We rate Maggie Beer's chicken stock, which has a natural flavour and a promising film of chicken fat on top. Stock from Moredough Kitchens is more readily available and has good flavour. It is slightly saltier, though, so be careful when seasoning. We also like The Stock Merchant's stock - it is nice and clear, with a lighter flavour.
Braised spring vegetables with parmesan
Heat 2 tbsp olive oil in a saucepan over medium-high heat, add 4 chopped golden shallots and 2 crushed garlic cloves and stir until tender (5 minutes), then add 2 bunches thinly sliced asparagus, 350gm broccolini, broken into florets and stalks thinly sliced, 2 diced zucchini, 120gm each sliced green beans, sliced sugar-snap peas and podded peas. Stir until just tender (3-5 minutes), then add 750ml chicken or vegetable stock. Bring to the boil and simmer over medium heat until vegetables are tender (4-8 minutes). Season to taste and serve hot with grated parmesan, sliced basil and extra-virgin olive oil to taste.
Barley, prawn and lemon pilaf
Heat 60ml olive oil in a saucepan over medium heat, add 5 diced golden shallots and 2 crushed garlic cloves and stir until tender (5-7 minutes). Add 250gm pearl barley and stir to toast (2 minutes). Add 850ml chicken stock, reduce heat to low, cover and simmer until liquid is absorbed and barley is tender (35-40 minutes). Add 300gm coarsely chopped uncooked prawn meat, 1 tbsp finely chopped chives, ¼ cup chopped flat-leaf parsley, juice and finely grated rind of ½ lemon and 1 tsp finely chopped tarragon, and stir until prawns are just cooked (1-2 minutes). Serve hot with finely grated pecorino to taste.
Braised lettuce, pancetta and peas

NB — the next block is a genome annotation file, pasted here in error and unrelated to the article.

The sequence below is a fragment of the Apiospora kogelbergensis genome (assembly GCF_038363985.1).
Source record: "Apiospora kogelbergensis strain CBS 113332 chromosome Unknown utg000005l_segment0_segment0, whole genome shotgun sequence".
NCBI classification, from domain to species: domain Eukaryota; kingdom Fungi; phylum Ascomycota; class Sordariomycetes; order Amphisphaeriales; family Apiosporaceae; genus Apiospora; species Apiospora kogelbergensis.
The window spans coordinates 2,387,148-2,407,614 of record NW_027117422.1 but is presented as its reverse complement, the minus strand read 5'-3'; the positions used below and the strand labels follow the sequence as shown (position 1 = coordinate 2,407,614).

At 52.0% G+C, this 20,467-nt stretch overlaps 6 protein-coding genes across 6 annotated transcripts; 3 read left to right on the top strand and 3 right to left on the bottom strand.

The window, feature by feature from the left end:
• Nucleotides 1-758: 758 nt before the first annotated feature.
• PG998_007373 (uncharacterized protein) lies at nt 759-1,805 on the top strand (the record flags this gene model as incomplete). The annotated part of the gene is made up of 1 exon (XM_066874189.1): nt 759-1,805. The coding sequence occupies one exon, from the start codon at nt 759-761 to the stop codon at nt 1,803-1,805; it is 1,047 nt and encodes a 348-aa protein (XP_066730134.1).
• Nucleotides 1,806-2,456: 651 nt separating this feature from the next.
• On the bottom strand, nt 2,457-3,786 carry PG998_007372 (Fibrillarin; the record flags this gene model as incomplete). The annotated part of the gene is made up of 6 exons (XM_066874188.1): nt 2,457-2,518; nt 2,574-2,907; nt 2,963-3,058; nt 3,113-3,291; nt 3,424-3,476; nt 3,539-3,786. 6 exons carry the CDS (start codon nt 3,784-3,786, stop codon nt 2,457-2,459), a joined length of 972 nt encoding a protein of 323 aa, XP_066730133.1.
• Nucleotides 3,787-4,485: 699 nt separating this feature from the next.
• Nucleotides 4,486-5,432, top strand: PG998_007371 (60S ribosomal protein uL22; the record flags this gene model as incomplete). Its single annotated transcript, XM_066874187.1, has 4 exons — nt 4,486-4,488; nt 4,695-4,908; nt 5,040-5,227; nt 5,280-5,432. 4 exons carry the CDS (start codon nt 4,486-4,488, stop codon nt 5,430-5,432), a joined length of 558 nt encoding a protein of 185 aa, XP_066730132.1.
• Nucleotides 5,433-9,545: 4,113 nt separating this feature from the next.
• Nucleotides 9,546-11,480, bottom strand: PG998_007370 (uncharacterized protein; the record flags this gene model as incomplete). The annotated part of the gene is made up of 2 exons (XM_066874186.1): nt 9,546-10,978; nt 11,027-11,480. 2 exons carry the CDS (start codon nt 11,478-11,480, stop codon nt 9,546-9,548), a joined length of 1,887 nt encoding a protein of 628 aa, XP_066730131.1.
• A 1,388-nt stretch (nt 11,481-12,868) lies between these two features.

Serves 4 as a side
Heat 60ml olive oil in a wide, deep frying pan over medium-high heat, add 75gm diced mild pancetta and 4 thinly sliced golden shallots, then stir until golden (8-12 minutes). Add 150gm podded peas and 500ml chicken stock, cover and bring to the simmer over medium heat. Simmer until peas are just tender (5 minutes), then add 2 coarsely chopped baby gem lettuces, cover and cook until just wilted (2-3 minutes). Add 20gm butter, 1 tsp finely chopped tarragon and season to taste. Serve hot.
Chicken dumplings in fragrant broth
Bring 1 litre of chicken stock to the simmer over medium heat, add 70gm thinly sliced galangal, 1 coarsely chopped lemongrass stalk (white part only), 5 torn kaffir lime leaves, 2 halved small red chillies and 60ml fish sauce. Meanwhile, finely mince 2 chicken breasts (780gm) with ½ cup coarsely chopped coriander, 1 crushed garlic clove, 1 tbsp potato starch and ½ tsp finely ground white pepper in a food processor. Roll mixture into walnut-size balls, add to broth and simmer until cooked (8 minutes). Serve hot with steamed jasmine rice.
+ Veal, vegetable and fish stocks are all on the market, but we find chicken stock to be the best flavoured of all the ready-made stocks.
+ Some stocks come dry-store ready, but others will need to be refrigerated - make sure you double-check before packing them away.
+ A freshly made stock from a good butchery almost doesn't count as cheating. Ask your butcher next time you visit.